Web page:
Newman Drives Soldiers’ Car to Victory in New Hampshire

Teammate Stewart is Runner-up  

LOUDON, N.H. (July 17, 2011) — As Sunday’s NASCAR Sprint Cup race was winding down at New Hampshire Motor Speedway, Ryan Newman was forced to perform a delicate balancing act in his No. 39 U.S. Army Chevrolet.

[media-credit name=”Cameras in Action” align=”alignright” width=”202″][/media-credit]He conserved fuel when he needed to and drove aggressively when he had to. The end result was Newman claiming his first victory of the season, the 15th of his career and third at the 1.058-mile New England track.
American Muscle

It was also the first win for Newman driving the U.S. Army-sponsored Chevrolet.

Newman, who was on the edge of having enough fuel to finish the 301-lap race, held off his teammate and team owner Tony Stewart, who made a late-race charge to finish runner-up in his No. 14 Office Depot/Mobil 1 Chevrolet.

The 1-2 finish by the Stewart-Haas Racing (SHR) drivers mirrored the start of the race which saw Newman and Stewart start on the front row with Newman on the pole and Stewart on the outside pole.

It was the first career 1-2 start for SHR and also the first 1-2 finish for the team, which is in its third year of competition.

“We had a great weekend at Stewart-Haas Racing and I’m proud of everybody’s effort,” said Newman.

Stewart echoed Newman’s feelings.

“Man, this is one perfect weekend,” stated Stewart. “It was a sweet one-two qualifying and one-two in the race. I am so proud I can’t see straight. I’m proud of my buddy (Newman) there standing on top of his car. He deserved it.”

Driving the Soldiers’ car to Victory Lane was something Newman talked about all week. And in his many post-race interviews he made a point in each to thank the Army Strong Soldiers, who he has represented on the NASCAR circuit since the 2009 season.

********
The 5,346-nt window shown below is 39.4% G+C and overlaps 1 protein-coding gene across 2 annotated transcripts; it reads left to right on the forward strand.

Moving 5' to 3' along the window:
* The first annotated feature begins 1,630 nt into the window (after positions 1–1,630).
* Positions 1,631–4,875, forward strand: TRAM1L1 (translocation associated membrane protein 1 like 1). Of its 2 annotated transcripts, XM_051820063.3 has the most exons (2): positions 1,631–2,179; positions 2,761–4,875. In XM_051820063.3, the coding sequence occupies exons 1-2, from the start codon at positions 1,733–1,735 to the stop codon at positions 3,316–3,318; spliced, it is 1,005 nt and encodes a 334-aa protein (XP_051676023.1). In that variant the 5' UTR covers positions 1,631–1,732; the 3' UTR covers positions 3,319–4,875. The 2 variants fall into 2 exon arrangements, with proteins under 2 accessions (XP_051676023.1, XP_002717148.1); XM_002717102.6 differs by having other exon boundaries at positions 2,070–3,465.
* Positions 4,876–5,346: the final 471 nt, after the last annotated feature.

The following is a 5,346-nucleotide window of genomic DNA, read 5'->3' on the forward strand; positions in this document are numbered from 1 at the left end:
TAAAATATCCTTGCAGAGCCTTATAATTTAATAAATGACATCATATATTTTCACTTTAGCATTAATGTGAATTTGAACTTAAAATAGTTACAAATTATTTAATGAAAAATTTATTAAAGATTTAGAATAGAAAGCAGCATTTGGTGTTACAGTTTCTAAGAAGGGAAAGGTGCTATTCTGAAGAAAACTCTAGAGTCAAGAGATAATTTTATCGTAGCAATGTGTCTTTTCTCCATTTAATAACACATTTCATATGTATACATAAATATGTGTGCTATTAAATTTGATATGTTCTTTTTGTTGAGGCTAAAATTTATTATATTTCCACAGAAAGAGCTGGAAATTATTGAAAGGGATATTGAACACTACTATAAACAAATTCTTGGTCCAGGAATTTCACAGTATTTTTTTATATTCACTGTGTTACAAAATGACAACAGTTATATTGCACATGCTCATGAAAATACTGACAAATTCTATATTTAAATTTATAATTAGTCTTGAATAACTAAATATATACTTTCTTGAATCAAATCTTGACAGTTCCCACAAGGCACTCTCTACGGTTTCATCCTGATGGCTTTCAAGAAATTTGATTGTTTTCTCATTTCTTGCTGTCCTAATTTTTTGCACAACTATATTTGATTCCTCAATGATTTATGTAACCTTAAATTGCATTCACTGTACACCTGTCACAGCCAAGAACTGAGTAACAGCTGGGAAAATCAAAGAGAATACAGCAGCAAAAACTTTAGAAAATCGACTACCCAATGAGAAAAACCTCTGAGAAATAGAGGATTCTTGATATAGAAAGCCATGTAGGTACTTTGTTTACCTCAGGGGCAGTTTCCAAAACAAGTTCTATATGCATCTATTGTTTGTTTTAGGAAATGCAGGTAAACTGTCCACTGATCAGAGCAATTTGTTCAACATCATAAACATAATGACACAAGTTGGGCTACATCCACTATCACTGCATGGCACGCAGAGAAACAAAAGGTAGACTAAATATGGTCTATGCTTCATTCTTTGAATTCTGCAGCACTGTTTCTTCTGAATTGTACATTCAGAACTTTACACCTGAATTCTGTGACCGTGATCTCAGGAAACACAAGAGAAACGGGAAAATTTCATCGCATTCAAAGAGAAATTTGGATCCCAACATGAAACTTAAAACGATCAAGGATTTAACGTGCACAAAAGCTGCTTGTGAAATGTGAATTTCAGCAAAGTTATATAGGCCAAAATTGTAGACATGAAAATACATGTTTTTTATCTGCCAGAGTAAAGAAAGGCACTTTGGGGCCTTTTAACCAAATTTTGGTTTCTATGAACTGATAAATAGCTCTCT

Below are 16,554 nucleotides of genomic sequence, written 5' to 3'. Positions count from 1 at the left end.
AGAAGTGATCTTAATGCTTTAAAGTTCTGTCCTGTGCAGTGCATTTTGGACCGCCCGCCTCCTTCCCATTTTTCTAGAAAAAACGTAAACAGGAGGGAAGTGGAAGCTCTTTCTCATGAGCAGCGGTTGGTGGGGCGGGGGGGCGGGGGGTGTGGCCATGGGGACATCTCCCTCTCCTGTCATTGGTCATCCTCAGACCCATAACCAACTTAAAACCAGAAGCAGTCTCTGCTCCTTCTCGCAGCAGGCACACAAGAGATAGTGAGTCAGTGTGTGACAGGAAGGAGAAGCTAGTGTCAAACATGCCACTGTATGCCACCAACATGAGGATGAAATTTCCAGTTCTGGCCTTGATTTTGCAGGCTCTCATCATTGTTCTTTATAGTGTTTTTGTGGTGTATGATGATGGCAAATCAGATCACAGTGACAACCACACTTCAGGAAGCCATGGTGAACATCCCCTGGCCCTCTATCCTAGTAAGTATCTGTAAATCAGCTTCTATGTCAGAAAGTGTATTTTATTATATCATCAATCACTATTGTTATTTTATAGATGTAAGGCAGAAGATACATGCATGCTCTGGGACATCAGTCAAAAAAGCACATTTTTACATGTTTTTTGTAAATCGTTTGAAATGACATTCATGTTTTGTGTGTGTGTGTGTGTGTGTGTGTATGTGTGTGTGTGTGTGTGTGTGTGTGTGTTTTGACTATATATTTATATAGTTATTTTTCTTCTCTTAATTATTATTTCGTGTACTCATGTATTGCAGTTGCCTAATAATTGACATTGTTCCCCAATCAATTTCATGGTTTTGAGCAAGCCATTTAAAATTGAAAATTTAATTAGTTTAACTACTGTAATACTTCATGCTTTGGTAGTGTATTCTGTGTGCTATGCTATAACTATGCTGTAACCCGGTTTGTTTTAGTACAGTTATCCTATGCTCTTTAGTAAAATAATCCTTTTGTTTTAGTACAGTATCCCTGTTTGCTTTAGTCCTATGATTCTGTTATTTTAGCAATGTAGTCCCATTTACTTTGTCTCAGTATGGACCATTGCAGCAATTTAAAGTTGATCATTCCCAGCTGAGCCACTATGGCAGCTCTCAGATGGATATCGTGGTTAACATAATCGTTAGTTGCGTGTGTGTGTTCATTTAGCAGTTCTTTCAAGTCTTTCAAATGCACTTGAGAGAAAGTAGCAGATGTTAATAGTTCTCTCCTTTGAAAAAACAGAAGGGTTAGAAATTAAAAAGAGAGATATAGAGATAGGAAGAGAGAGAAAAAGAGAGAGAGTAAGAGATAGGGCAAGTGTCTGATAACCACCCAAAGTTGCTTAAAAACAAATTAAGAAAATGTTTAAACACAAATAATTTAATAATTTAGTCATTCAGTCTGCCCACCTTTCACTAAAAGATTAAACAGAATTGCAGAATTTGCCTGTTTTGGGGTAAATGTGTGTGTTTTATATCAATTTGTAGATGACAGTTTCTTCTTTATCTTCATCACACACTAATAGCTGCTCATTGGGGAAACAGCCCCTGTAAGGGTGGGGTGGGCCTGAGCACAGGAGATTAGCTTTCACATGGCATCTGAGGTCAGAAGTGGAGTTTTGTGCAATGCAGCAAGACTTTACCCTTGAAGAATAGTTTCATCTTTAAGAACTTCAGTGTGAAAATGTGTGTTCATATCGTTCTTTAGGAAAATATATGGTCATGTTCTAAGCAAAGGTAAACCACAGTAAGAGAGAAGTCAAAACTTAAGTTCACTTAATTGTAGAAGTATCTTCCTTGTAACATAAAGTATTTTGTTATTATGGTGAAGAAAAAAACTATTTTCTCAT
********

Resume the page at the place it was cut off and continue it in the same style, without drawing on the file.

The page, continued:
“This win is for the Soldiers!” exclaimed Newman. “We appreciate all the things they have done and do. They make all the difference, and wearing their uniform gives us so much inspiration and fight. We see what our Army Strong Soldiers do every day. We hope everyone else does, too. For us to get the U.S. Army Chevrolet in Victory Lane was a goal we had way before the season ever started.”

Make no mistake, this was not one of those wins where Newman sneaked up at the end and won on fuel mileage. Quite the contrary.

Newman’s Army race car was dominant throughout the Lenox Industrial Tools 301. Newman led six different times for a race high 119 laps, including the final 72 laps. The next closest in laps led was 66 by Kurt Busch, whom Newman tenaciously fought off for the lead in the late stages of the race.

While he didn’t relinquish the lead to Busch, those last 72 laps were still a nail-biter as Newman was constantly being told by crew chief Tony Gibson to save fuel. At one point he was informed he could be as much as eight laps short.

“I never believed we were going to make it,” said Gibson. “We were definitely a solid two-to-three laps short from making it. I was hounding Ryan on the radio to save fuel. I am sure he got tired of hearing it. It was time to showcase what he can do as far as driving and saving fuel. He did an awesome job.”

The New Hampshire Motor Speedway weekend could not have gone any better for the 33-year-old Newman. He not only won the Cup race from the pole, he also won Saturday’s Whelen Modified Series race from the pole.

When asked to explain his success at New Hampshire Motor Speedway, where he won his first career Cup race in September 2002, Newman was candid in his answer.

“Honestly, I don’t know,” said Newman. “I’ve always said about this track is that you have to only take what it will give you. Track position is important because it’s so hard to pass here.”

To make sure that Newman and his U.S. Army Chevrolet maintained the all-important track position, Gibson’s master plan of how many tires to take during the team’s five pit stops was perfectly calculated.

Only once did Gibson call for four fresh tires. The other four times he called for two right-side tires only. The short two-tire pit stops kept Newman in striking distance.

“Our strategy was to stay up front, keep Ryan in clean air,” explained Gibson. “We knew if we could do that we had a shot to win.”

“Tony (Gibson) made one great call after another,” noted Newman. “The pit crew also did their job on pit road. It was truly a team effort, just like our Soldiers do every day.”

The victory lifted Newman from ninth to eighth-place in the driver standings. He is one point shy of seventh-place Jeff Gordon. Stewart remained 11th in points.

Following Newman and Stewart to the checkered flag were Denny Hamlin (third), Joey Logano (fourth) and Jimmie Johnson (fifth).

The Sprint Cup Series has the coming weekend off. The next race is July 31, the Brickyard 400 at Indianapolis Motor Speedway.


The views and opinions expressed in this article are those of the author and do not necessarily reflect the official policy or position of


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